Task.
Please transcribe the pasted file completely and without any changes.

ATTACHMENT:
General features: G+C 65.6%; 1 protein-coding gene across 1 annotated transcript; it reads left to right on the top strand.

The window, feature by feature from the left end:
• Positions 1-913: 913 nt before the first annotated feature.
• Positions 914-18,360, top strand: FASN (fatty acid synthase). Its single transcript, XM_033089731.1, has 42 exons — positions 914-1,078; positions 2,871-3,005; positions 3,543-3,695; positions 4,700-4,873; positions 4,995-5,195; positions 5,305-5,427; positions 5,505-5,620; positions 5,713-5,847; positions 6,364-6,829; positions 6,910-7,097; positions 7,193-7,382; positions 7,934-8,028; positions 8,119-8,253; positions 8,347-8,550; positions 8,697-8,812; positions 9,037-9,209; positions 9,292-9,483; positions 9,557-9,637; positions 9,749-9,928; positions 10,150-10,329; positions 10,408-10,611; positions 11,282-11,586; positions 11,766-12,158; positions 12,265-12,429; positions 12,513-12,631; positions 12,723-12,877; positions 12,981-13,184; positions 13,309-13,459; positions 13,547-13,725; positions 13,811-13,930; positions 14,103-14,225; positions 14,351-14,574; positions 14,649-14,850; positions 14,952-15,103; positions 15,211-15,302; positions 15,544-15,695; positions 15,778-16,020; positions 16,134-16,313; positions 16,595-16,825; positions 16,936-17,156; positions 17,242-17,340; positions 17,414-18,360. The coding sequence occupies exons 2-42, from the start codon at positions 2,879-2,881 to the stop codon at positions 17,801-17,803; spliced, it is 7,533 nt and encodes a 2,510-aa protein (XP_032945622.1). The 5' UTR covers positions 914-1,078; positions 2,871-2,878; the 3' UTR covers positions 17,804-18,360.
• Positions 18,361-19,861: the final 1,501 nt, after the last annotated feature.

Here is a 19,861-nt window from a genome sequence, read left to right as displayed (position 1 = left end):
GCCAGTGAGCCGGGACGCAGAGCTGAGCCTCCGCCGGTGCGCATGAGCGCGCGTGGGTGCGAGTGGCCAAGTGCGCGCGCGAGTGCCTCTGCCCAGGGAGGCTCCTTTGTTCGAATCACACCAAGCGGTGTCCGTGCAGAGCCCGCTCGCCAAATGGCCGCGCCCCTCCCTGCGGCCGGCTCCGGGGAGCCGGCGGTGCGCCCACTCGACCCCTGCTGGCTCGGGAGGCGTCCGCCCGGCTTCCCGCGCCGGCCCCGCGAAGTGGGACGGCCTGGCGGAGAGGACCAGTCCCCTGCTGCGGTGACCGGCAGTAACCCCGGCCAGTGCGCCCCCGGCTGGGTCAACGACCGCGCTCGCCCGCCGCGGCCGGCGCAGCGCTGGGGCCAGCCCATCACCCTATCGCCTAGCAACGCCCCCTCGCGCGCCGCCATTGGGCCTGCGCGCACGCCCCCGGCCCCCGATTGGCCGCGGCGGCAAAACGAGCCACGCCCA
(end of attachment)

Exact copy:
General features: G+C 65.6%; 1 protein-coding gene across 1 annotated transcript; it reads left to right on the top strand.

The window, feature by feature from the left end:
• Positions 1-913: 913 nt before the first annotated feature.
• Positions 914-18,360, top strand: FASN (fatty acid synthase). Its single transcript, XM_033089731.1, has 42 exons — positions 914-1,078; positions 2,871-3,005; positions 3,543-3,695; positions 4,700-4,873; positions 4,995-5,195; positions 5,305-5,427; positions 5,505-5,620; positions 5,713-5,847; positions 6,364-6,829; positions 6,910-7,097; positions 7,193-7,382; positions 7,934-8,028; positions 8,119-8,253; positions 8,347-8,550; positions 8,697-8,812; positions 9,037-9,209; positions 9,292-9,483; positions 9,557-9,637; positions 9,749-9,928; positions 10,150-10,329; positions 10,408-10,611; positions 11,282-11,586; positions 11,766-12,158; positions 12,265-12,429; positions 12,513-12,631; positions 12,723-12,877; positions 12,981-13,184; positions 13,309-13,459; positions 13,547-13,725; positions 13,811-13,930; positions 14,103-14,225; positions 14,351-14,574; positions 14,649-14,850; positions 14,952-15,103; positions 15,211-15,302; positions 15,544-15,695; positions 15,778-16,020; positions 16,134-16,313; positions 16,595-16,825; positions 16,936-17,156; positions 17,242-17,340; positions 17,414-18,360. The coding sequence occupies exons 2-42, from the start codon at positions 2,879-2,881 to the stop codon at positions 17,801-17,803; spliced, it is 7,533 nt and encodes a 2,510-aa protein (XP_032945622.1). The 5' UTR covers positions 914-1,078; positions 2,871-2,878; the 3' UTR covers positions 17,804-18,360.
• Positions 18,361-19,861: the final 1,501 nt, after the last annotated feature.

Here is a 19,861-nt window from a genome sequence, read left to right as displayed (position 1 = left end):
GCCAGTGAGCCGGGACGCAGAGCTGAGCCTCCGCCGGTGCGCATGAGCGCGCGTGGGTGCGAGTGGCCAAGTGCGCGCGCGAGTGCCTCTGCCCAGGGAGGCTCCTTTGTTCGAATCACACCAAGCGGTGTCCGTGCAGAGCCCGCTCGCCAAATGGCCGCGCCCCTCCCTGCGGCCGGCTCCGGGGAGCCGGCGGTGCGCCCACTCGACCCCTGCTGGCTCGGGAGGCGTCCGCCCGGCTTCCCGCGCCGGCCCCGCGAAGTGGGACGGCCTGGCGGAGAGGACCAGTCCCCTGCTGCGGTGACCGGCAGTAACCCCGGCCAGTGCGCCCCCGGCTGGGTCAACGACCGCGCTCGCCCGCCGCGGCCGGCGCAGCGCTGGGGCCAGCCCATCACCCTATCGCCTAGCAACGCCCCCTCGCGCGCCGCCATTGGGCCTGCGCGCACGCCCCCGGCCCCCGATTGGCCGCGGCGGCAAAACGAGCCACGCCCA